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Bowen Yang Is, Unsurprisingly, a Delight

The SNL star on what makes a good host, his approach for managing chaos, and when it’s okay to laugh about the news.

Bowen Yang has some reservations about the trampoline. The Saturday Night Live star, 33, is mid-way through his InStyle photoshoot, where he’s already gamely posed with balloons and made several whirlwind costume changes. But as the next scene gets set up, an unmistakable look of fear spreads across his face. The finished image will have Yang appearing to float among the clouds, courtesy of billowing parachute fabric, some hard-working photo assistants, and the aforementioned trampoline. Will Yang willingly face the myriad ways one can embarrass themselves on such a piece of equipment, in a room full of strangers, for the shot? Those familiar with Yang’s extreme commitment to character (the Titanic Iceberg and SoulCycle instructor Flint ("like the water") come to mind), probably already know the answer. He’s accustomed to charging head-first into absurdity for the sake of the bit, setting aside ego and control to make space for what he calls “surprise and delight.” 

This Guy: Bowen Yang loewe sweater
Loewe sweater. Zegna pants and shoes. David Yurman necklace.

Jingyu Lin

Surprise and delight audiences, he has, popping up seemingly everywhere to give our funny bone a tickle. In addition to starring on SNL — where he made the jump from writer to cast member in 2019 — he also co-hosts beloved weekly podcast Las Culturistas (“Las Cultch,” to long-time listeners, whom the hosts alternatingly refer to as “readers,” “publicists,” “finalists,” or “Kayteighs”). In 2022, he was widely praised for his turn as Howie, the sweet, “terminally alone” Jane Bennet stand-in in Fire Island, Andrew Ahn’s queer-centered take on Pride and Prejudice. That same year, Yang made a splash with a cameo in the Billy Eichner–led rom-com Bros, in which he played a wealthy would-be museum donor pitching a “haunted house of gay trauma.” He literally played God in October’s Dicks: The Musical, based on a cult classic off-Broadway production; can currently be seen in Please Don’t Destroy: The Treasure of Foggy Mountain; and will appear in next year’s highly anticipated Wicked adaptation, alongside Ariana Grande and Cynthia Erivo. “I’ve really scammed my way through Hollywood,” Yang says of this foray into singing. “Because after Wicked comes out, I’ll be in two musicals where I sing for maybe five seconds total. Now, how did I get away with this? People are going to be mad.” (To be clear, readers: He has a lovely singing voice.)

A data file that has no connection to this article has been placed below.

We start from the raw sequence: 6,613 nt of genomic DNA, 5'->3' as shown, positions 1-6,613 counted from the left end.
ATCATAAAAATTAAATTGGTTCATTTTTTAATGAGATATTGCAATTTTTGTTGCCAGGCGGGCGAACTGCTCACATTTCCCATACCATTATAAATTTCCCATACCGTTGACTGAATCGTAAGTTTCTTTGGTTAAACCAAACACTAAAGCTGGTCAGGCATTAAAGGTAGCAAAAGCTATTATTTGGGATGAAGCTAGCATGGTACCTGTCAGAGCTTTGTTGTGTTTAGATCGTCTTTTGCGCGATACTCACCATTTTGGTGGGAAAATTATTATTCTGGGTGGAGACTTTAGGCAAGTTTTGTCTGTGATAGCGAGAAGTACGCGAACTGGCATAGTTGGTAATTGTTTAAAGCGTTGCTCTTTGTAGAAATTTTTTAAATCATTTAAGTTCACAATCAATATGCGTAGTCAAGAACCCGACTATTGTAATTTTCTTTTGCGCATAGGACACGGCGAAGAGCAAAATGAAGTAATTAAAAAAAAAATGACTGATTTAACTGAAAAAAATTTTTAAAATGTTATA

The point is, Yang has made himself a force in multiple media genres in a fairly short amount of time. This, in spite of a pandemic, unprecedented political upheaval, and long WGA and SAG-AFTRA strikes, the latter of which ended the night before our interview (enabling him to discuss the aforementioned Wicked movie). So, not to ask the well-worn “how does he do it all?” question but, like, how does he do it all? “The sort of signal for me is when my sink is full of dirty, dirty stuff,” he says. “That’s how I know that entropy exists, and chaos reigns, and I think I just have to give into it. I cannot exert too much control or else I go a little hysterical.”